determine what name would be both descriptive and physiologically correct. The workgroup
has elected to use the most commonly applied term "multiple chemical
sensitivity" ("MCS") throughout this report.
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The most basic disagreement surrounding the study of MCS
has been how to define the condition in ways acceptable to the many interested parties. In
1987, Mark Cullen, M.D., a professor of medicine and epidemiology at Yale University,
edited an issue of Occupational Medicine State of the Art Reviews entitled
"Workers With Multiple Chemical Sensitivities" (Cullen, 1987). He described the
case of a middle-aged man who had developed sensitivities to a wide variety of chemicals,
including common household products. This occurred after the patient had developed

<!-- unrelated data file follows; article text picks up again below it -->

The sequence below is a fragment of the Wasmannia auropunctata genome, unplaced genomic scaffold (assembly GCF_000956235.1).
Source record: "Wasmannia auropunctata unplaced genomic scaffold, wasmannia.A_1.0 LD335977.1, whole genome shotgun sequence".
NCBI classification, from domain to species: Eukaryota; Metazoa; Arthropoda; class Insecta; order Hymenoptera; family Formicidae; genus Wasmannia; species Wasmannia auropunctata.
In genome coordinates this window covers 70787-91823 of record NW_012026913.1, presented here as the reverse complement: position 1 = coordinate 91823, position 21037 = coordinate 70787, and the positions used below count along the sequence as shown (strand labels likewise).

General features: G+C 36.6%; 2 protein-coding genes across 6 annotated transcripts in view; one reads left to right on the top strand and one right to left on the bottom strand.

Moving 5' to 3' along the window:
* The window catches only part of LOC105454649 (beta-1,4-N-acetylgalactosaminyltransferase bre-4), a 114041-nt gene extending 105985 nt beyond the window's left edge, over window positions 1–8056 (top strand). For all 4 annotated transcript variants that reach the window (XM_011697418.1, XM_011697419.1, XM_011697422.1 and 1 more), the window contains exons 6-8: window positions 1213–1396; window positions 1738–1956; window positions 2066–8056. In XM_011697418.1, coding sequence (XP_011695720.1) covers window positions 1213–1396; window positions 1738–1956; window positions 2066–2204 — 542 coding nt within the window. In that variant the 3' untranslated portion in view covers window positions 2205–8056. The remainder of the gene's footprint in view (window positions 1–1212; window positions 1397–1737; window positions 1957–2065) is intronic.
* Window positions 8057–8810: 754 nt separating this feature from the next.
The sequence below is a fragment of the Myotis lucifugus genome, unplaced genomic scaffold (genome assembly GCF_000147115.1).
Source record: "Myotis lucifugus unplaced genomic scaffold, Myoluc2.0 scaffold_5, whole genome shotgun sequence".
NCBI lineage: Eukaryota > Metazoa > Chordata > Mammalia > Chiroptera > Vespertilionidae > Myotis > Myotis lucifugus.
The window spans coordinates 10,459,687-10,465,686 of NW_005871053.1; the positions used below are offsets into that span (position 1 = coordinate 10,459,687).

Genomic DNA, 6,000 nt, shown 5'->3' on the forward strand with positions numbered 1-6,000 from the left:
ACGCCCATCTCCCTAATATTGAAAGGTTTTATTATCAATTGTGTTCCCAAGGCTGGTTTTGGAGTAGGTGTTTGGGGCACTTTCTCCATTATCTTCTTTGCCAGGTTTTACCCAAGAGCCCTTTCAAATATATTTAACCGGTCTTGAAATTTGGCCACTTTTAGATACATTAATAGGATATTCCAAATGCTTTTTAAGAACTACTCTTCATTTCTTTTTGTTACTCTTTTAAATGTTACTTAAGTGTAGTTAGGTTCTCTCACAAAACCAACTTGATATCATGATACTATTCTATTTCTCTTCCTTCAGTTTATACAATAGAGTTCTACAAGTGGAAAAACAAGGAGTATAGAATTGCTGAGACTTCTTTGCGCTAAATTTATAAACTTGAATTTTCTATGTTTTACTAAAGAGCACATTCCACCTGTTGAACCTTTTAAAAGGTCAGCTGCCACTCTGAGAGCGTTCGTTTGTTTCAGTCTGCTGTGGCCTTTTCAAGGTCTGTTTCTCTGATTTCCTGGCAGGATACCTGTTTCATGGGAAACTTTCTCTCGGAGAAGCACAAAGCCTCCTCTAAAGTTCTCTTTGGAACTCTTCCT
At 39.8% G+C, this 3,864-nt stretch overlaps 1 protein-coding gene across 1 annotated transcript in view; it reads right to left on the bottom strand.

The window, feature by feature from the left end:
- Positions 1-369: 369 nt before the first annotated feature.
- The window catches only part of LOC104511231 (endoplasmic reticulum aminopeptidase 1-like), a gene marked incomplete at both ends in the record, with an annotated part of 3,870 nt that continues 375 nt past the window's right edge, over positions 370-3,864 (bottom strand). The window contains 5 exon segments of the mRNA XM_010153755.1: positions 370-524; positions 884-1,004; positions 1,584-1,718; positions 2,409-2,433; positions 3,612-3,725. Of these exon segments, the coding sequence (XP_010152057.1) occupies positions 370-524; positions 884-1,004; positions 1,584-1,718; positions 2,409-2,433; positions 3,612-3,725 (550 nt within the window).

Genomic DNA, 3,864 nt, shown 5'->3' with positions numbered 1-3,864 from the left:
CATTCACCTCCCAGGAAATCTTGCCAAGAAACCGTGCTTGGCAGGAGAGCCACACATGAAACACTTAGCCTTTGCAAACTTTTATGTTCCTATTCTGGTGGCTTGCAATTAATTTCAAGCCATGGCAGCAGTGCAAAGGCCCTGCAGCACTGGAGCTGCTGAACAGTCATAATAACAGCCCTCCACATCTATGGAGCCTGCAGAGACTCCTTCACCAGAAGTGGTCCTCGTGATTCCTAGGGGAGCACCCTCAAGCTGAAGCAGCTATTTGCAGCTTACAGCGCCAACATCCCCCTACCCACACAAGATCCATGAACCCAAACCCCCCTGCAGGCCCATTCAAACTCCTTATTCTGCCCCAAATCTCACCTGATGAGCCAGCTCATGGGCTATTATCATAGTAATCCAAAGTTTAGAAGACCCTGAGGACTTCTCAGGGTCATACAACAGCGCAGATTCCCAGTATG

pneumonia following exposure to a chemical spilled at work. Cullen reported his lack of
success in treating the patient and noted that there were other patients in whom the same
symptoms developed following similar situations. From this experience, Cullen proposed a
definition that has become the one most commonly referenced, and is, for some, the de
facto definition of MCS.
1 presents Cullen's definition and others that have been proposed. Common elements in
the definitions are summarized in Table
2. Not shown in Table
2 is the definition used by Kurt (1995) in his research. He defined MCS as "[a]
symptom complex triggered by odor or a perceived exposure; occurring at exposure levels
below those of allergic sensitivity or irritation; analogous to the symptoms of panic
disorder as defined by (DSM-III-R); lacking objective clinical pathologic criteria; and
responsive to panic disorder management." This definition is distinctly different